Are you familiar with the term, “six degrees of separation”? It’s ironic, this past summer Felix was part of the Hippie Fest tour. One of the guitarists that helped support that tour was Godfrey Townsend of NYC whose interview I posted here a few weeks back. I have had the honor of meeting Godfrey through a mutual fan of The Outlaws, another drummer also. Thanks to that other drummer, Scott Twomey, I had the honor of sitting in on drums with Godfrey. The Rascals, and Felix himself, proved to be not just a regional star, but a tremendous national act. What do you think it is that makes groups who may have a sound that is closely identified in a geographical area become well liked nationally?

Who knows? I wish I did. I've heard you could probably make some extra dough predicting that kinda stuff in the music biz.

Some may not be aware of it, but you have released four CDs and just released another. Can you tell us something about it, who plays with you and your website address, and where one can purchase your music? Also, please give us a feel the sound/style type of music one will hear on the new CD.

Thanks for asking. I've been putting out solo CD's since about '98. Writing and recording them here with a host of very talented players from Nashville like Jimmy Hall and Chris Anderson, etc. My 5th one just got finished. I have all five for sale & downloads at cdbaby.com. The new CD is Chuck Glass music. All rhythm tracks are first takes. No click tracks. No auto tuned vocals. Lotsa B3 and Fender bass thru USA tube amps! Asking my opinion on my music is like asking my mom if she's proud of me. Check it out for yourself. I love my CD's. They are the truest musical expressions I've ever made. I sold some today and haven't had any sent back. Yet. Haha.

Any chance you’ll be up here in the Northeast doing any dates?

Not at this time. I stick around the area. My project is solely self produced and financed. Without label support or tour backing it's a steep hill taking a band on the road for even a small profit. Not that I have a huge desire to travel these days. Now if Sting calls and needs an opener....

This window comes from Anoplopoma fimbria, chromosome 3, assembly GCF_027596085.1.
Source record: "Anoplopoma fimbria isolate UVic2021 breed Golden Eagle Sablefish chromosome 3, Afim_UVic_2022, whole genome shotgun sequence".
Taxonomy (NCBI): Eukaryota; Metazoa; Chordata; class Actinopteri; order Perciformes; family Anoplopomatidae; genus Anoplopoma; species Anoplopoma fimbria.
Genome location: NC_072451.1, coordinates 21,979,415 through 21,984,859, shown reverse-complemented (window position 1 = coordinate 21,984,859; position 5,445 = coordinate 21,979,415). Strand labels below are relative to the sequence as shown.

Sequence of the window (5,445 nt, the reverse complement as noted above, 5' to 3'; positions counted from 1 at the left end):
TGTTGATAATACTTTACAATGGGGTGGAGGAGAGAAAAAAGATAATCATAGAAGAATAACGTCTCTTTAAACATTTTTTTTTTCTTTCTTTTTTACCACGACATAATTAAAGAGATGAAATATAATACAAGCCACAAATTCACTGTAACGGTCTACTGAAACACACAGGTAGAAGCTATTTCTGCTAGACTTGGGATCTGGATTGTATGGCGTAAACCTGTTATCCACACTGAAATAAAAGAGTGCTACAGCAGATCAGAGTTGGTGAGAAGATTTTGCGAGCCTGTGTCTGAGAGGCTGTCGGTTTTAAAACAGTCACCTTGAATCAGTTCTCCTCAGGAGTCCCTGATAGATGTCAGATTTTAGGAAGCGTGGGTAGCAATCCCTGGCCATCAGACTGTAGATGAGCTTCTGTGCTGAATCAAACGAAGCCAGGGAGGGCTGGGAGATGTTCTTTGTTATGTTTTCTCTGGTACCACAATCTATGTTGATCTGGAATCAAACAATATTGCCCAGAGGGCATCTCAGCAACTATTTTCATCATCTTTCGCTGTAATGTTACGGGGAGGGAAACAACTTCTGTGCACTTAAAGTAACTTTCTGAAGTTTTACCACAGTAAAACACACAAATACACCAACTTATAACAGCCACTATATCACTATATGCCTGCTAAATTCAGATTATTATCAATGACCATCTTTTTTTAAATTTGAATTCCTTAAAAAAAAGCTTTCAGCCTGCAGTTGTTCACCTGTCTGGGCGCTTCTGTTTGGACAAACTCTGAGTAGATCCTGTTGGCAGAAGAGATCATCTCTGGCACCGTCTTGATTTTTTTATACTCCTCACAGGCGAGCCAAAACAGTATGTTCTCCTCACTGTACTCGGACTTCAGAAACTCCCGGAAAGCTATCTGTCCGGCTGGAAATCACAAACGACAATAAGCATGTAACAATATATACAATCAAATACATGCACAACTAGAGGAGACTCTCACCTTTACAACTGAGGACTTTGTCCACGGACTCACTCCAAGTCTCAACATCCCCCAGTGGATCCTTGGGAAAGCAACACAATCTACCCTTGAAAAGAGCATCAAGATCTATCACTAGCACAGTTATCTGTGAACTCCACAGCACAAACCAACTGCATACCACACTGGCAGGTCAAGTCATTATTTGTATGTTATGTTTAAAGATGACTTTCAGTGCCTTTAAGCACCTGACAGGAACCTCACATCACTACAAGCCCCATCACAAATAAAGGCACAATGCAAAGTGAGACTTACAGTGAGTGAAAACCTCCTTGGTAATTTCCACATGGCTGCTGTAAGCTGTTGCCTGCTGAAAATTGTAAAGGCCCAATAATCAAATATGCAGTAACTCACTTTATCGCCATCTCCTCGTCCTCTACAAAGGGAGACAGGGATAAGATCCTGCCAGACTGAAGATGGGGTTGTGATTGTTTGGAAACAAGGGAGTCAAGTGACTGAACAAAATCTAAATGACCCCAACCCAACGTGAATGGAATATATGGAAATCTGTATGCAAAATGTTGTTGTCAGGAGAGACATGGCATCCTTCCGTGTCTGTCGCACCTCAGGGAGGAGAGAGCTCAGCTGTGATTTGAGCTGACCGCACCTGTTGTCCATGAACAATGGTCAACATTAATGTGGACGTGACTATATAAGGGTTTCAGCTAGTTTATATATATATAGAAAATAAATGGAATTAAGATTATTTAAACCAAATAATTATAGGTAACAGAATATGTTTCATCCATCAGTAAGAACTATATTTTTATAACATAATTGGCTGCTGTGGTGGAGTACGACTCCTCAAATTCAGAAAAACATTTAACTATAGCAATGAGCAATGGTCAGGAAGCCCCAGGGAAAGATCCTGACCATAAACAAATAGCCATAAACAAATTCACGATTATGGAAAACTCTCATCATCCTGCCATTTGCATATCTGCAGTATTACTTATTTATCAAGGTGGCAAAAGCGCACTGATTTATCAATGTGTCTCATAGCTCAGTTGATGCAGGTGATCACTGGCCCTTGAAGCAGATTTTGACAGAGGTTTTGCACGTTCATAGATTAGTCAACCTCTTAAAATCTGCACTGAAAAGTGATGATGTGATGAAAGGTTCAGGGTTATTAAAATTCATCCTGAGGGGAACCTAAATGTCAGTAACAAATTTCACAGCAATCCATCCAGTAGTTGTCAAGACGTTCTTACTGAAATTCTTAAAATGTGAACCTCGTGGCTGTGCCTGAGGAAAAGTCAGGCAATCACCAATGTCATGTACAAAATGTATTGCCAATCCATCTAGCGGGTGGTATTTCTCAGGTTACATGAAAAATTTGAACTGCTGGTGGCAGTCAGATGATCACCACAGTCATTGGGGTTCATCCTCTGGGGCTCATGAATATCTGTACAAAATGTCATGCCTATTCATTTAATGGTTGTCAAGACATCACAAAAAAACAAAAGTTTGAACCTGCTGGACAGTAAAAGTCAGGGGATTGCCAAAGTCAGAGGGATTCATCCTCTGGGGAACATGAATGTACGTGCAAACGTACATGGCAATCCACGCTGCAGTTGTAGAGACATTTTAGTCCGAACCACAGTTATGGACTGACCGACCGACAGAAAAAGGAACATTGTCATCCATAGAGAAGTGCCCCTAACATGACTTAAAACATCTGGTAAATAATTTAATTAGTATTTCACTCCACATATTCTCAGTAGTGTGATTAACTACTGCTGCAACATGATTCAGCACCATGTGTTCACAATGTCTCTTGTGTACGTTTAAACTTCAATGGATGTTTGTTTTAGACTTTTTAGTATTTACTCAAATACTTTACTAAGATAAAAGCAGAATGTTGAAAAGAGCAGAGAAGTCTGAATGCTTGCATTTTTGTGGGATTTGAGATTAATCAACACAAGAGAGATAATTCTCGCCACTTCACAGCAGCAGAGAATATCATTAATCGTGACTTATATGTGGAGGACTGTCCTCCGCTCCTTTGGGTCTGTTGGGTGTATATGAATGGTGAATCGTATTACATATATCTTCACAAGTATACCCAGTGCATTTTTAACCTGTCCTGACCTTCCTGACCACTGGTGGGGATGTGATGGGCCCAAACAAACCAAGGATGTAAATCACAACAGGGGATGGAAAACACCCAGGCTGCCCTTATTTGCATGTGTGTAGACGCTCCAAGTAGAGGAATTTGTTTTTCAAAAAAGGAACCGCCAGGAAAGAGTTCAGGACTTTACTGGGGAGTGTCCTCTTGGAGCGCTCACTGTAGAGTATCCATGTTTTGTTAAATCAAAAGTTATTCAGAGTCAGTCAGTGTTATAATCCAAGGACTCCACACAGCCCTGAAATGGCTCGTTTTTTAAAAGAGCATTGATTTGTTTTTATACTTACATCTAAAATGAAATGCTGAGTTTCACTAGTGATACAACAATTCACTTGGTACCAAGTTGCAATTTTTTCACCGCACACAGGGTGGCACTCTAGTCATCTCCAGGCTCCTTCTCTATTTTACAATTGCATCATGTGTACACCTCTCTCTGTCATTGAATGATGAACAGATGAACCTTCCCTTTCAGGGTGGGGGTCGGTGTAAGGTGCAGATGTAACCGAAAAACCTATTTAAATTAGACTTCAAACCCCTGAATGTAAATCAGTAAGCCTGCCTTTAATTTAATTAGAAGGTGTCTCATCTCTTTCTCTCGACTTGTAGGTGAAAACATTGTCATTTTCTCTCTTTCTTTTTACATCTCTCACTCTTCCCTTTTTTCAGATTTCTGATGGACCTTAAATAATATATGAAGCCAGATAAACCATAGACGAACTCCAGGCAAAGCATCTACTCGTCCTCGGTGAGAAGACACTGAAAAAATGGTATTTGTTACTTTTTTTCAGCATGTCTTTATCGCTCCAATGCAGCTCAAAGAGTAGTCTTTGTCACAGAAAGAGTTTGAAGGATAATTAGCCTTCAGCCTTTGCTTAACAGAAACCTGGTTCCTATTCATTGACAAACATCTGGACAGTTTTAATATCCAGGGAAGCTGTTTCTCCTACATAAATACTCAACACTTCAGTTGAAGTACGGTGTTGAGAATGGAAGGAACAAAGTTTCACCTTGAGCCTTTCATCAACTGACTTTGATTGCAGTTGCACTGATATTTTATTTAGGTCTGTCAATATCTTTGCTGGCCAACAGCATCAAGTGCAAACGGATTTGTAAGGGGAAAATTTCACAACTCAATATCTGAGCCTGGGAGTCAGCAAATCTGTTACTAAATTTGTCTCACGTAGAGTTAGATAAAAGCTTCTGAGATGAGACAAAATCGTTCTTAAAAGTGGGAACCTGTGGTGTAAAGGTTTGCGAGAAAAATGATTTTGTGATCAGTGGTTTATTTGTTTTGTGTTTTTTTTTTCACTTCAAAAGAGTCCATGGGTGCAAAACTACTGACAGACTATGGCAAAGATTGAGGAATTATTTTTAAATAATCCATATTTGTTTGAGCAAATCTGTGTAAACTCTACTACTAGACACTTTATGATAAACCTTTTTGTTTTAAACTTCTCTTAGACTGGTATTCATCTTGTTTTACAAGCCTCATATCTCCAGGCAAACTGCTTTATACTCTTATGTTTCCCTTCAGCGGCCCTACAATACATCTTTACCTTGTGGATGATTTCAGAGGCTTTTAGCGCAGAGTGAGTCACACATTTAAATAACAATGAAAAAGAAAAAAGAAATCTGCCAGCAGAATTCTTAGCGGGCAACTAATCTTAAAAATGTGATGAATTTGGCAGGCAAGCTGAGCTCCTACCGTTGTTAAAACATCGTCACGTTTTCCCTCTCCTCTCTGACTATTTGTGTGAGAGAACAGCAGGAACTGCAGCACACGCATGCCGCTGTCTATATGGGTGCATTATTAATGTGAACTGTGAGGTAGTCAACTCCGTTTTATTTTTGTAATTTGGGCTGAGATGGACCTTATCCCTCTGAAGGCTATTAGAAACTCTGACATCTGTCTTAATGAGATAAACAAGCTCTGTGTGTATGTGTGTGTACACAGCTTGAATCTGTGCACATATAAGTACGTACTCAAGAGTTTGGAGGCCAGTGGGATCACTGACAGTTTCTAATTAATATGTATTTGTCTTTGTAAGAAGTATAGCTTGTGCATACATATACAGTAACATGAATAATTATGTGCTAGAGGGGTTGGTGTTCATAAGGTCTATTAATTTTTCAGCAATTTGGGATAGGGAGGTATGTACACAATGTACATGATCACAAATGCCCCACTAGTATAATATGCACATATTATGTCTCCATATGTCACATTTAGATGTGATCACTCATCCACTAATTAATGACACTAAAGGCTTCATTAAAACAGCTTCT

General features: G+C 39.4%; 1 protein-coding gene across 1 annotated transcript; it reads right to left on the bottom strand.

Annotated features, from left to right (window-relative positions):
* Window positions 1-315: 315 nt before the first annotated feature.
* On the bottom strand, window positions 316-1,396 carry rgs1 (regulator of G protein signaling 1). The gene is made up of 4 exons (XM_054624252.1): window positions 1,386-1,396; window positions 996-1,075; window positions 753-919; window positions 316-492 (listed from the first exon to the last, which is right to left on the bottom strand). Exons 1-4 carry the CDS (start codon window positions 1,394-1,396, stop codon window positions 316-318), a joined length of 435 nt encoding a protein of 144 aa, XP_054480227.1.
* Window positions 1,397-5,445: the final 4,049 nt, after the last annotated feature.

Living in Nashville, with so many other great talents around, can that be intimidating sometimes to try and make new music that you think will be marketable?

I don't think in those terms much anymore. I had a writers gig on music row a few years back and tried to write marketable tunes. To me the modern market can be quite a fickle and mobile destination . I just do what I do. The talent here is why I moved here. It inspires me. I write all the time. I appreciate being able to. Life is good daddio!

Another question I like asking to anybody that I’ve been fortunate enough to interview is, who turned you onto music and making you say to yourself, “that’s what I want to do”, any specific group, musician, and who has had an impact on your style of playing?

It all starts and ends back up with The Beatles.

When did you leave The Outlaws and why?

I guess it was around '87. I woke up one morning, walked down to Hughie's hotel room and told him I was leaving. No big rush to go. I stayed on quite a while 'til they got somebody but I was just done. The traveling can be tough but even tougher once you start to not enjoy it anymore. It was a blast and then it wasn't but I wouldn't trade those days for anything. The page just turned.

I’m sure you are well aware of the 2005 reunion, and the completion of a new CD entitled, “Once An Outlaw,”do you feel that way yourself, that you will always be an “Outlaw”? Do you still keep in touch with some of your old band mates?

I speak to Henry every now & then. When H. T. passed I spoke with Dix and some of the old crew. I couldn't make it to the funeral but I heard they played the " One last Ride" video at the end. I guess anybody who's played with them has a lasting connection of sorts but to me Hughie was Mr Outlaw CEO and we were his associates.

In 2008 Henry decided to keep the band going, he took on much controversy in making that decision, but this band with himself, Monte, Chris and Randy Threet, Jon Coleman and Billy Crain have continued to carry on the legacy of The Outlaws in an exemplary way. Have you had a chance to see them or hear any of the reviews?

No I haven't, but I have no doubt they give the music the justice it rightly deserves and play it proudly.

One final question, is there one memory you’d like to share with us about your time with Hughie Thomasson and/or your days as an Outlaw?

There is, but I dont want people to take this in any negative way at all because it's just plain 'ol rock & roll. It was my very first Outlaw show and bearing in mind Hughie being the veteran he was, had never been on stage with me in front of an audience. We're all lined up at the stairs to the stage ready with our guitars strapped on as the house lights go black and that killer intro music rumbles thru the massive PA when Hughie turns to me and barks out...." Glass! You fuck up....You're fired!... Have a good show"...... then we went up there and kicked into Hurry Sundown. Now that folks is pure rock and roll spoken by a man who was born to do it. " RIP my brother", cg..

Chuck, again, thanks so much for taking the time to do this. Please keep me updated on any news
on your music.

Thank you.

Legends of Southern Rock, The Outlaws